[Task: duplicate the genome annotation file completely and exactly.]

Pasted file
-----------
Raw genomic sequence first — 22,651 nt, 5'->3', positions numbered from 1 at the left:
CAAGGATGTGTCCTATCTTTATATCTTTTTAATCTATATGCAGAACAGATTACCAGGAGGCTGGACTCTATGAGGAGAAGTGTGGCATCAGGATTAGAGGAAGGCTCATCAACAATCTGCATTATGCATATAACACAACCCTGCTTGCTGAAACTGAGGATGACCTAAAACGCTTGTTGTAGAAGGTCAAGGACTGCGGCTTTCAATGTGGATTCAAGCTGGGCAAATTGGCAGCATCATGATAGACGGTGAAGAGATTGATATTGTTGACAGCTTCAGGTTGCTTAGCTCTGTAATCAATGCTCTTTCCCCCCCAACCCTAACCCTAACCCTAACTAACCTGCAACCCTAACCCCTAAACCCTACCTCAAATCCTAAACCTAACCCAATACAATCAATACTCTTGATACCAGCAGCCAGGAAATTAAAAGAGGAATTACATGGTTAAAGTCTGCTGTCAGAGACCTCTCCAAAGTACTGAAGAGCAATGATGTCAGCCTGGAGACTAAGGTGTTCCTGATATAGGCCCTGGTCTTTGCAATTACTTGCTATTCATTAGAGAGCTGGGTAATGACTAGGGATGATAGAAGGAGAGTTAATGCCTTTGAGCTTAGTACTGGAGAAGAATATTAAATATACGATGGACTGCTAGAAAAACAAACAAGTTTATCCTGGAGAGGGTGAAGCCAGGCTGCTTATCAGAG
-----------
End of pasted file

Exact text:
Raw genomic sequence first — 22,651 nt, 5'->3', positions numbered from 1 at the left:
CAAGGATGTGTCCTATCTTTATATCTTTTTAATCTATATGCAGAACAGATTACCAGGAGGCTGGACTCTATGAGGAGAAGTGTGGCATCAGGATTAGAGGAAGGCTCATCAACAATCTGCATTATGCATATAACACAACCCTGCTTGCTGAAACTGAGGATGACCTAAAACGCTTGTTGTAGAAGGTCAAGGACTGCGGCTTTCAATGTGGATTCAAGCTGGGCAAATTGGCAGCATCATGATAGACGGTGAAGAGATTGATATTGTTGACAGCTTCAGGTTGCTTAGCTCTGTAATCAATGCTCTTTCCCCCCCAACCCTAACCCTAACCCTAACTAACCTGCAACCCTAACCCCTAAACCCTACCTCAAATCCTAAACCTAACCCAATACAATCAATACTCTTGATACCAGCAGCCAGGAAATTAAAAGAGGAATTACATGGTTAAAGTCTGCTGTCAGAGACCTCTCCAAAGTACTGAAGAGCAATGATGTCAGCCTGGAGACTAAGGTGTTCCTGATATAGGCCCTGGTCTTTGCAATTACTTGCTATTCATTAGAGAGCTGGGTAATGACTAGGGATGATAGAAGGAGAGTTAATGCCTTTGAGCTTAGTACTGGAGAAGAATATTAAATATACGATGGACTGCTAGAAAAACAAACAAGTTTATCCTGGAGAGGGTGAAGCCAGGCTGCTTATCAGAG